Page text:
Frayed Knights - Looking Back
I had a lot of experimental ideas I wanted to try, too. For example, the whole game mechanic of picking locks or disarming traps has always sucked IMO. I love the concept of the rogue class, but implementation-wise, it’s often pretty boring, resolved by a single dice-check (if that). What are the consequences of failing a lockpicking check? It’s so pathetic that many games have done away with it entirely, making it a deterministic check. I also wanted to play around with the idea of encouraging players to “play through” tough situations, rather than just reloading from a previously saved game.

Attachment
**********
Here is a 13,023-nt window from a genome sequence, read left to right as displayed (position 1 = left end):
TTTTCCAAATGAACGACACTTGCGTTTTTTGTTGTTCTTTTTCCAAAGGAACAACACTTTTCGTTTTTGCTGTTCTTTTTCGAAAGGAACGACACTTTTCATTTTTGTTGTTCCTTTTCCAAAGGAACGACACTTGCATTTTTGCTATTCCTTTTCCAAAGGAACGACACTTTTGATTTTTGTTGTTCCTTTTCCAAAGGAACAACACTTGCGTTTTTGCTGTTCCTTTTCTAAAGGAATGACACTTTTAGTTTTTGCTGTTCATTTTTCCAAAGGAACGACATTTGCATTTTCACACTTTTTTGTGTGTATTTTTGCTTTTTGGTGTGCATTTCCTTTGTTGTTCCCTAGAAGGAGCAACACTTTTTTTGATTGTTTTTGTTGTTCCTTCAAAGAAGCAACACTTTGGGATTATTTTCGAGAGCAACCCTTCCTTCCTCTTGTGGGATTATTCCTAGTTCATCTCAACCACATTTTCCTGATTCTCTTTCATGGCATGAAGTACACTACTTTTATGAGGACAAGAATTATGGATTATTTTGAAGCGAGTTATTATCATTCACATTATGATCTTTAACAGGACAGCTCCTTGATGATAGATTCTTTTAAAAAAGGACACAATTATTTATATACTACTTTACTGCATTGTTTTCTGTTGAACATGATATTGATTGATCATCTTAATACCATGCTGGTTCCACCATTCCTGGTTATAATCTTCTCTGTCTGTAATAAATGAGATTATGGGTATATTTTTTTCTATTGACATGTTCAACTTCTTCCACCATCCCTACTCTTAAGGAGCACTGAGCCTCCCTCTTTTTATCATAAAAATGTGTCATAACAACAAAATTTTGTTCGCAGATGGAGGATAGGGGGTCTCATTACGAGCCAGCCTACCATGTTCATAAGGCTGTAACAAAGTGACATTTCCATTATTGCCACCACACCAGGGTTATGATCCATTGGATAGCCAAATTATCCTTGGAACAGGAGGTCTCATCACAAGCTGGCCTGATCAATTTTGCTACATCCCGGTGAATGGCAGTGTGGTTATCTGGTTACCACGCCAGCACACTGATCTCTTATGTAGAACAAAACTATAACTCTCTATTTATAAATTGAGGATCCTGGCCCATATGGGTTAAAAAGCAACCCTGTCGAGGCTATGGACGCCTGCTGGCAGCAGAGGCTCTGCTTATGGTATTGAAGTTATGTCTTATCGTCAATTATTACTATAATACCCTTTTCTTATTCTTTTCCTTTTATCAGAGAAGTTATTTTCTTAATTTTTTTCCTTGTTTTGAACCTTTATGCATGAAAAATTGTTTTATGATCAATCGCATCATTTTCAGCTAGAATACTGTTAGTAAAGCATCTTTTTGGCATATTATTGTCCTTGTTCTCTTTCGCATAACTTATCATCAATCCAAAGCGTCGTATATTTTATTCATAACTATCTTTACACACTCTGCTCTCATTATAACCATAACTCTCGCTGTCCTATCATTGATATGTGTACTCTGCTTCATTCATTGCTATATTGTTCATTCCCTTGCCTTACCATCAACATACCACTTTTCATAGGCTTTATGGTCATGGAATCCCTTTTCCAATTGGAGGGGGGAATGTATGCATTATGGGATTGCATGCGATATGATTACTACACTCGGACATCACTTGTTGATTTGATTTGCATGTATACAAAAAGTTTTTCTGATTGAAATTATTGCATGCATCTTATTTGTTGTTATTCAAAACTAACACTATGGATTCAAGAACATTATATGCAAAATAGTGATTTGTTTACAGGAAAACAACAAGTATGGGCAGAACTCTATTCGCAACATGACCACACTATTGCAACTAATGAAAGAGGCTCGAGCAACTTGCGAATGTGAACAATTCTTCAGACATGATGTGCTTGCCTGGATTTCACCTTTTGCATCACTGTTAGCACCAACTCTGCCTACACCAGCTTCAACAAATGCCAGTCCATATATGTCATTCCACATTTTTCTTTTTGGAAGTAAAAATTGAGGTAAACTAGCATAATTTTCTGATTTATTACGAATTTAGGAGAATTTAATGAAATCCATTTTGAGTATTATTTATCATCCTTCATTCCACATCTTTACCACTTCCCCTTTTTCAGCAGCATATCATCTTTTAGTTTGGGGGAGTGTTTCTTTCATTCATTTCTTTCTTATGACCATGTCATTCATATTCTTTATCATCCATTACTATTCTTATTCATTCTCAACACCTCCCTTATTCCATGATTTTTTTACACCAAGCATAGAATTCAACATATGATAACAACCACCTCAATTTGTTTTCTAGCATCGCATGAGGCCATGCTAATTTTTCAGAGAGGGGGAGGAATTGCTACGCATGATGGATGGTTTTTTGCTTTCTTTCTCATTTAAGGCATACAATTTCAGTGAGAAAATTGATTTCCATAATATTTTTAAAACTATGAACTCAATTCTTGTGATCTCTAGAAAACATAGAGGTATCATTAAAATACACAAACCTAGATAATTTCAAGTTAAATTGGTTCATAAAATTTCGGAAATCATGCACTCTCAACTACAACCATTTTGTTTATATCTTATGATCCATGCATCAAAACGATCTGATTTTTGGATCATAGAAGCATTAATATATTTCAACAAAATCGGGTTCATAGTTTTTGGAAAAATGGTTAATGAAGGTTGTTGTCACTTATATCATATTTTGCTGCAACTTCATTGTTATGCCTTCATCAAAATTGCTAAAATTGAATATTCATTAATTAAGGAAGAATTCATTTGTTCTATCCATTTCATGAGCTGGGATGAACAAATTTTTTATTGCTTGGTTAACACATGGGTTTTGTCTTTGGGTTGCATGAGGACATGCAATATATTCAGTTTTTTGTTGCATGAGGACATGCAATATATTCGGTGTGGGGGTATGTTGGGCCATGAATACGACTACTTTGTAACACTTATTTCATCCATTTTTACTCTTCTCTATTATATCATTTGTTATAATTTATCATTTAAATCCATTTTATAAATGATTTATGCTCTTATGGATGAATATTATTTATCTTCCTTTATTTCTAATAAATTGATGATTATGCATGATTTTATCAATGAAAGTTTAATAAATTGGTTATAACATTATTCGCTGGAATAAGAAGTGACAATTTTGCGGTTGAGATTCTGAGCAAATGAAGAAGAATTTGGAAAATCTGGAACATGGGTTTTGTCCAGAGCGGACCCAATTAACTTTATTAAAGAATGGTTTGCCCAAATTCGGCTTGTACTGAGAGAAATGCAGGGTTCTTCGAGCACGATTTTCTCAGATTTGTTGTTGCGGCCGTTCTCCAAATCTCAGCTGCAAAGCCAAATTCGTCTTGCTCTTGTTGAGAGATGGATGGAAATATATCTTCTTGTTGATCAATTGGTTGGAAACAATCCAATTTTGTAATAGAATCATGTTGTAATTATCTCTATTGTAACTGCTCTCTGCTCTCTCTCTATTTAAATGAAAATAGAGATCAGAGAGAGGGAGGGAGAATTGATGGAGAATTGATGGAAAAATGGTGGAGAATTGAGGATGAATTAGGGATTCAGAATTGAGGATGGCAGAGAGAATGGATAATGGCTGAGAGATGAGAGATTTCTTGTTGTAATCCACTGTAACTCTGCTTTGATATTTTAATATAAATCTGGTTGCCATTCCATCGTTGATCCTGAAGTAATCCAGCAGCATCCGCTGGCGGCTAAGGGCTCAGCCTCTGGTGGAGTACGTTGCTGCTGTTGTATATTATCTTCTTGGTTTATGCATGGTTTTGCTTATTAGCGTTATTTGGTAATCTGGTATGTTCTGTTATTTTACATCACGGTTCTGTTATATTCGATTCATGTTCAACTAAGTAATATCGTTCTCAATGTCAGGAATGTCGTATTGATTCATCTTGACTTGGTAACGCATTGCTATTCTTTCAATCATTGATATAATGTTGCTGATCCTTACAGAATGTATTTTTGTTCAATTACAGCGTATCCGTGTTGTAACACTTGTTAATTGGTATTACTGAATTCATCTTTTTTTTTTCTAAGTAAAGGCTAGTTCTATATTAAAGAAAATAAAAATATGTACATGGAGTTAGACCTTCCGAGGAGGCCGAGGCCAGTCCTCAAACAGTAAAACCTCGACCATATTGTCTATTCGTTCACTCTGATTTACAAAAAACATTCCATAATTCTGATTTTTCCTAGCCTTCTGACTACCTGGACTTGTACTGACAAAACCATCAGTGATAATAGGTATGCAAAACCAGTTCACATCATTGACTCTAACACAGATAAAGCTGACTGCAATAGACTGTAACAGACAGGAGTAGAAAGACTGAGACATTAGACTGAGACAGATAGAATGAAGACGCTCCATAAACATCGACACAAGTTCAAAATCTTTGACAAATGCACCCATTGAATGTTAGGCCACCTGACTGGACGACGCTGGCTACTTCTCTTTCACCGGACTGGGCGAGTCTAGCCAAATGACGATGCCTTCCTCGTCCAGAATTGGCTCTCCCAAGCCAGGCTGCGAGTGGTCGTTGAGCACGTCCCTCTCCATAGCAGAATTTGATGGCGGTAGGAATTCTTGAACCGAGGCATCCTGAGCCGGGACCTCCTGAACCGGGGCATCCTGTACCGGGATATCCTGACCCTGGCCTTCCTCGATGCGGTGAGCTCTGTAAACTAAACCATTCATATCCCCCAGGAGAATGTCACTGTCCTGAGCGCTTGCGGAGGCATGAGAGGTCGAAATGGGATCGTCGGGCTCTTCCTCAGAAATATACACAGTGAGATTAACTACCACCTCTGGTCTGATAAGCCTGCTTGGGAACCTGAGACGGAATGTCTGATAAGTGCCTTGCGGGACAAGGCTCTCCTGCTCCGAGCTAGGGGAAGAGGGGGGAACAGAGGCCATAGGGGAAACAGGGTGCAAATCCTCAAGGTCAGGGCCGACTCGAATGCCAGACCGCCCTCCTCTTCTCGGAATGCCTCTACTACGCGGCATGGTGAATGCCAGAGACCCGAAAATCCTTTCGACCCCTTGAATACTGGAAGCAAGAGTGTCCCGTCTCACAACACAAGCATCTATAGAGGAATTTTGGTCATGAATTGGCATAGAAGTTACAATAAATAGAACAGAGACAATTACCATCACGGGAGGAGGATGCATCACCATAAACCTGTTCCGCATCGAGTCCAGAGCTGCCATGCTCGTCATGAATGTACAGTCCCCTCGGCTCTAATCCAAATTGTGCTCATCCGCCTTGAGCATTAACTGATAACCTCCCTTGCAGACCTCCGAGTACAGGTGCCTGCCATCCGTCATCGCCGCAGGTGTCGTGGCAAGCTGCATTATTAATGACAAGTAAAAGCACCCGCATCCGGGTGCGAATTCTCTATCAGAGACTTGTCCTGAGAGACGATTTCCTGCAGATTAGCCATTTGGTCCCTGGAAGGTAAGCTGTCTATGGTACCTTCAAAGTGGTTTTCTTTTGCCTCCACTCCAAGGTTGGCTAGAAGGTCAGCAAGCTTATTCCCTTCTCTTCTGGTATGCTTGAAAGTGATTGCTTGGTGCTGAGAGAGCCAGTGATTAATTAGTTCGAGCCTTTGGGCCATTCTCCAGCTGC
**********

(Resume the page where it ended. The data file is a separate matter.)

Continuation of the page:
The result – for the contest – was “Frayed Knights: The Temple of Pokmor Xang” – a “pilot episode” for what I expected to be the full game completed maybe a year later (HAH!). The idea of a pilot episode was a lot like making the pilot episode of a television show – something to test out on audiences to see if it will fly, and to see what needs tweaking before going into full-on production mode on a series. That was exactly what The Temple of Pokmor Xang was. I was experimenting and getting real, live audiences to try out a free game and provide me with feedback. While I’ve been a game developer for many years, and an RPG fan for even more, making a “real” RPG (Hackenslash doesn’t quite count) was still a challenge for me. I gained a lot of sympathy for the designers I’d often criticized in the past over their design decisions. Once you have to make those same decisions yourself, and truly consider the trade-offs, the alternatives aren’t quite as superior anymore.
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